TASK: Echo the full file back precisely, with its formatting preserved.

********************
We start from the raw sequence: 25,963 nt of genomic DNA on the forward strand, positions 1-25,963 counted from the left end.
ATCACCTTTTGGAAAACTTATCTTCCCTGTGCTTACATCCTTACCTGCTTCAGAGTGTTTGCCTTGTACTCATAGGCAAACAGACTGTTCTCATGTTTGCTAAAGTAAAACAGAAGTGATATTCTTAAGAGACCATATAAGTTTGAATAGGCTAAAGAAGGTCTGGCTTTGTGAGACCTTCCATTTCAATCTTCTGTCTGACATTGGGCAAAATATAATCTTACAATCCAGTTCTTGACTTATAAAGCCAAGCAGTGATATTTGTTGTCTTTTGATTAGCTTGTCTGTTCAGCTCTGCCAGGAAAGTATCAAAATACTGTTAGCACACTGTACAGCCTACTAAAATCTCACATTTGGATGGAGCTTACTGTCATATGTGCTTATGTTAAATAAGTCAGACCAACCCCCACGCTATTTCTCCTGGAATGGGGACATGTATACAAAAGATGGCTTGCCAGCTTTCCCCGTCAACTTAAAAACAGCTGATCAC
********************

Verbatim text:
We start from the raw sequence: 25,963 nt of genomic DNA on the forward strand, positions 1-25,963 counted from the left end.
ATCACCTTTTGGAAAACTTATCTTCCCTGTGCTTACATCCTTACCTGCTTCAGAGTGTTTGCCTTGTACTCATAGGCAAACAGACTGTTCTCATGTTTGCTAAAGTAAAACAGAAGTGATATTCTTAAGAGACCATATAAGTTTGAATAGGCTAAAGAAGGTCTGGCTTTGTGAGACCTTCCATTTCAATCTTCTGTCTGACATTGGGCAAAATATAATCTTACAATCCAGTTCTTGACTTATAAAGCCAAGCAGTGATATTTGTTGTCTTTTGATTAGCTTGTCTGTTCAGCTCTGCCAGGAAAGTATCAAAATACTGTTAGCACACTGTACAGCCTACTAAAATCTCACATTTGGATGGAGCTTACTGTCATATGTGCTTATGTTAAATAAGTCAGACCAACCCCCACGCTATTTCTCCTGGAATGGGGACATGTATACAAAAGATGGCTTGCCAGCTTTCCCCGTCAACTTAAAAACAGCTGATCAC